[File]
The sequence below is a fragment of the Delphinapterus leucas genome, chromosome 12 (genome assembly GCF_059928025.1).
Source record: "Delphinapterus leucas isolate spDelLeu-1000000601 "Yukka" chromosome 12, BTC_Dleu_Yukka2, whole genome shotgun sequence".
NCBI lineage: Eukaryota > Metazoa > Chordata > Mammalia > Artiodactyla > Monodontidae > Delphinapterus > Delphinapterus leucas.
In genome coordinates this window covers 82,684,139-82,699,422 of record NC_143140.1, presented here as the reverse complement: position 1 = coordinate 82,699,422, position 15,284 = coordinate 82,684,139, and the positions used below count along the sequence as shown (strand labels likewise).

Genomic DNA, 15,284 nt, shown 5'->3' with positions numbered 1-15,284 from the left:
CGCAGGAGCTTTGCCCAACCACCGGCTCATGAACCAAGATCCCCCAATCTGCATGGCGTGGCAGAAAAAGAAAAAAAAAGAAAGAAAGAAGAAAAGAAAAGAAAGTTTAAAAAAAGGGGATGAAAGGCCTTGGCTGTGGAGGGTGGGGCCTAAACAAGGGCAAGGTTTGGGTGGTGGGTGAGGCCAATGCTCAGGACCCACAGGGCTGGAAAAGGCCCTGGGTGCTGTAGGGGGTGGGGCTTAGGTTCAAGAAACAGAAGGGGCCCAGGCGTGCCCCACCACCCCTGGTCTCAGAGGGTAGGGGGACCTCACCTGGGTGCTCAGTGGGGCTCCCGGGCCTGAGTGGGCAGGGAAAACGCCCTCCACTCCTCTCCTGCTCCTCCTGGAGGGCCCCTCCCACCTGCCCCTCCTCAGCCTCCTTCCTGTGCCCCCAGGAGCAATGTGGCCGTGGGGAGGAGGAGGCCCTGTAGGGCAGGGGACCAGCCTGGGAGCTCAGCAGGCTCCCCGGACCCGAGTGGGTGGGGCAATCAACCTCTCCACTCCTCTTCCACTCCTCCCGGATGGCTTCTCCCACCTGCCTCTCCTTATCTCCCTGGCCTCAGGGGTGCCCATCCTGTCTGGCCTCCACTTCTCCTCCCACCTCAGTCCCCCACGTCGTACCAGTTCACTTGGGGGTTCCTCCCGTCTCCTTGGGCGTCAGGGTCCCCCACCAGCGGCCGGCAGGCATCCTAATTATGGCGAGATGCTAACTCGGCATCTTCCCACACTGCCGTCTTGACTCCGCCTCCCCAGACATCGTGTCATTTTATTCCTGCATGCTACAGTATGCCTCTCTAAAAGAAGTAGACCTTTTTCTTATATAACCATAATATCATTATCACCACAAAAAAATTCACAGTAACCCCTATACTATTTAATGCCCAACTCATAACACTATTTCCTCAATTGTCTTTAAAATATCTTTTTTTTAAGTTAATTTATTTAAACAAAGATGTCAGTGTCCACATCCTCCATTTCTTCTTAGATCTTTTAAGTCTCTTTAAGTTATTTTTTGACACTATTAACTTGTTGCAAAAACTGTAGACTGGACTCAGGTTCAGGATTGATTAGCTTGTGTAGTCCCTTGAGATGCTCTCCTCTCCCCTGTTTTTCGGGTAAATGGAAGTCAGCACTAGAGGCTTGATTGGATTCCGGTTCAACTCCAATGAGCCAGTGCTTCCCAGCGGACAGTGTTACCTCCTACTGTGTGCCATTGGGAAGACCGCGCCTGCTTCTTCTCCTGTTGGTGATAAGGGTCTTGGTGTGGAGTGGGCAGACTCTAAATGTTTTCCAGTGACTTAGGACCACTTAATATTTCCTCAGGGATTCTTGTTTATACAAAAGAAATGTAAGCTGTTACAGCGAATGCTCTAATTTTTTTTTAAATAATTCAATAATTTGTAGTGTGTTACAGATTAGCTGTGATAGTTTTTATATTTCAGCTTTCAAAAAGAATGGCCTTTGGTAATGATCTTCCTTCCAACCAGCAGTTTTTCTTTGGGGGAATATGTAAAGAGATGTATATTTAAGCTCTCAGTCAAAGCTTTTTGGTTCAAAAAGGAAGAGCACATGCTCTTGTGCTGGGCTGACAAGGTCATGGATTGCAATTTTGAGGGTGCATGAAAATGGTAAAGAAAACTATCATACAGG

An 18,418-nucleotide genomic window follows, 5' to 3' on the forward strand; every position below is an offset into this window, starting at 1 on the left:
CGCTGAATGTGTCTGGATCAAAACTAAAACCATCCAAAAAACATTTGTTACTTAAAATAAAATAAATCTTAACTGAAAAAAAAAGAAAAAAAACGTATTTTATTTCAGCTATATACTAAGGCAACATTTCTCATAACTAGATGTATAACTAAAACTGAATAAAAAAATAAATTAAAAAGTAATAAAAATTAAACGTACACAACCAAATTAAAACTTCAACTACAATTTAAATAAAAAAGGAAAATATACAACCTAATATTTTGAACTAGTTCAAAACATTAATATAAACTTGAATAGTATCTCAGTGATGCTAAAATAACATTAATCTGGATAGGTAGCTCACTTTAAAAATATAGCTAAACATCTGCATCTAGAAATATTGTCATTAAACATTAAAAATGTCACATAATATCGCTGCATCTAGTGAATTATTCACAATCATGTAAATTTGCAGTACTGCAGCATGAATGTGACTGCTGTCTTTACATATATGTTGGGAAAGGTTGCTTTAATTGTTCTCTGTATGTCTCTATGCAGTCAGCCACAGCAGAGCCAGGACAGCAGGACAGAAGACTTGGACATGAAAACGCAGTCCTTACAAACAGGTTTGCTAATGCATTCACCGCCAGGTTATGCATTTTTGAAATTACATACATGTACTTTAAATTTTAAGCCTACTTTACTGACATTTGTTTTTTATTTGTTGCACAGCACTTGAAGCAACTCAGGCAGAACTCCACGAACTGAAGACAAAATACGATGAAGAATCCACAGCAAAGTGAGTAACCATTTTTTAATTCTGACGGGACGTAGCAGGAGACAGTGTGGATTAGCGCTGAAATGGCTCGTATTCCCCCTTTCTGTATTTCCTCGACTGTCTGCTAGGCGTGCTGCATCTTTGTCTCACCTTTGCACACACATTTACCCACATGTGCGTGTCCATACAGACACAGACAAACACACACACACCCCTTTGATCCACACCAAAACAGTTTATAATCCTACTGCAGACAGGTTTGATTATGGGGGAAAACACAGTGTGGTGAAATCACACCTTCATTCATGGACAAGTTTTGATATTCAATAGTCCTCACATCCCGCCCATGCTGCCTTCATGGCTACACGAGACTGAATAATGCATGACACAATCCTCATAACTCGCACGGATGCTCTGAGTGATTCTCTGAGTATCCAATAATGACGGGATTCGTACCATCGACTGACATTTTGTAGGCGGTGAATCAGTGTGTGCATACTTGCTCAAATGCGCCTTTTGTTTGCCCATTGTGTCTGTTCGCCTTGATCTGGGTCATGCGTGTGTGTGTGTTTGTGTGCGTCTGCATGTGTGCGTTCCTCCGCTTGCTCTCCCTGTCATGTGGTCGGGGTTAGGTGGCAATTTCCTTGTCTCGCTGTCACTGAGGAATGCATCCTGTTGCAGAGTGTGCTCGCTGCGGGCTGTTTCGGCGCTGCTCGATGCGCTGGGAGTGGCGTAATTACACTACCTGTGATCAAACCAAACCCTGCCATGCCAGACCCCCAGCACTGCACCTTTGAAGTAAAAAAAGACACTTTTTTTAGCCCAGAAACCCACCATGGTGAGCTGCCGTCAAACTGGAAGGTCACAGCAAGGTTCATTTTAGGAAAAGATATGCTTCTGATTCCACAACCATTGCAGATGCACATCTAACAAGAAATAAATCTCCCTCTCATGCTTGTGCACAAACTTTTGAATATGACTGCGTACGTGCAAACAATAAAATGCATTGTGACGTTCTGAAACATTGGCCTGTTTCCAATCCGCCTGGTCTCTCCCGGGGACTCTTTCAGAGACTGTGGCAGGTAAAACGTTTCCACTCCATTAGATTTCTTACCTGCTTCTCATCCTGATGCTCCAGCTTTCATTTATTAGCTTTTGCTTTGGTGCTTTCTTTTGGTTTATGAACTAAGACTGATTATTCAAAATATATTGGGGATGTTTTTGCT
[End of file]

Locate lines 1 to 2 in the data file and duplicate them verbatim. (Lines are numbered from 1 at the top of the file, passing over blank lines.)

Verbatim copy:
The sequence below is a fragment of the Delphinapterus leucas genome, chromosome 12 (genome assembly GCF_059928025.1).
Source record: "Delphinapterus leucas isolate spDelLeu-1000000601 "Yukka" chromosome 12, BTC_Dleu_Yukka2, whole genome shotgun sequence".